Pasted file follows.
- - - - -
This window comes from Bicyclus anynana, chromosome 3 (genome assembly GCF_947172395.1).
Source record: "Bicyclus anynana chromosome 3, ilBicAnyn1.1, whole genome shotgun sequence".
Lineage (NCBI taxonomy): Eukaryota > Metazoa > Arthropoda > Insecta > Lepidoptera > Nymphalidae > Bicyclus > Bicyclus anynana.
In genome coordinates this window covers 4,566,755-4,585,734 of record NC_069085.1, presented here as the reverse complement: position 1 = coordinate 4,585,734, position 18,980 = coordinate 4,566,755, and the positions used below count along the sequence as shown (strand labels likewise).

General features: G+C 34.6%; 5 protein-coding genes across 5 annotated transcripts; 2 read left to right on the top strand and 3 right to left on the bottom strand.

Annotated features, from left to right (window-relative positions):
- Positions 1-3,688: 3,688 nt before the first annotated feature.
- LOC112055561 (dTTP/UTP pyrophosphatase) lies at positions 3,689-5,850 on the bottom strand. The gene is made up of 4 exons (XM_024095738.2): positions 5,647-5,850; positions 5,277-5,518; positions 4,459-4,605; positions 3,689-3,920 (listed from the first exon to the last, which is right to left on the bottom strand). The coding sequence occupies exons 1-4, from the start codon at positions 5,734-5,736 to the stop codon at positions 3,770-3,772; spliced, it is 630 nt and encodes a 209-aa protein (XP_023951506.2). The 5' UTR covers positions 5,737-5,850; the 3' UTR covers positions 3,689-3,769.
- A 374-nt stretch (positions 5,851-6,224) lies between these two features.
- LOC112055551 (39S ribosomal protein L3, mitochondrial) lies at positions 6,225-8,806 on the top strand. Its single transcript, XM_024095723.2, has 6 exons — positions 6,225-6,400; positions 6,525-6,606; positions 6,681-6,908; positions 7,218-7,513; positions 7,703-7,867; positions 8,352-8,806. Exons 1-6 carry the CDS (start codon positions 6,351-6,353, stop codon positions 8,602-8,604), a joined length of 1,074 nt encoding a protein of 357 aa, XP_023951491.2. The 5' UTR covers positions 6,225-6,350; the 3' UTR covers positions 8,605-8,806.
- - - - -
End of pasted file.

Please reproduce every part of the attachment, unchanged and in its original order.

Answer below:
This window comes from Bicyclus anynana, chromosome 3 (genome assembly GCF_947172395.1).
Source record: "Bicyclus anynana chromosome 3, ilBicAnyn1.1, whole genome shotgun sequence".
Lineage (NCBI taxonomy): Eukaryota > Metazoa > Arthropoda > Insecta > Lepidoptera > Nymphalidae > Bicyclus > Bicyclus anynana.
In genome coordinates this window covers 4,566,755-4,585,734 of record NC_069085.1, presented here as the reverse complement: position 1 = coordinate 4,585,734, position 18,980 = coordinate 4,566,755, and the positions used below count along the sequence as shown (strand labels likewise).

General features: G+C 34.6%; 5 protein-coding genes across 5 annotated transcripts; 2 read left to right on the top strand and 3 right to left on the bottom strand.

Annotated features, from left to right (window-relative positions):
- Positions 1-3,688: 3,688 nt before the first annotated feature.
- LOC112055561 (dTTP/UTP pyrophosphatase) lies at positions 3,689-5,850 on the bottom strand. The gene is made up of 4 exons (XM_024095738.2): positions 5,647-5,850; positions 5,277-5,518; positions 4,459-4,605; positions 3,689-3,920 (listed from the first exon to the last, which is right to left on the bottom strand). The coding sequence occupies exons 1-4, from the start codon at positions 5,734-5,736 to the stop codon at positions 3,770-3,772; spliced, it is 630 nt and encodes a 209-aa protein (XP_023951506.2). The 5' UTR covers positions 5,737-5,850; the 3' UTR covers positions 3,689-3,769.
- A 374-nt stretch (positions 5,851-6,224) lies between these two features.
- LOC112055551 (39S ribosomal protein L3, mitochondrial) lies at positions 6,225-8,806 on the top strand. Its single transcript, XM_024095723.2, has 6 exons — positions 6,225-6,400; positions 6,525-6,606; positions 6,681-6,908; positions 7,218-7,513; positions 7,703-7,867; positions 8,352-8,806. Exons 1-6 carry the CDS (start codon positions 6,351-6,353, stop codon positions 8,602-8,604), a joined length of 1,074 nt encoding a protein of 357 aa, XP_023951491.2. The 5' UTR covers positions 6,225-6,350; the 3' UTR covers positions 8,605-8,806.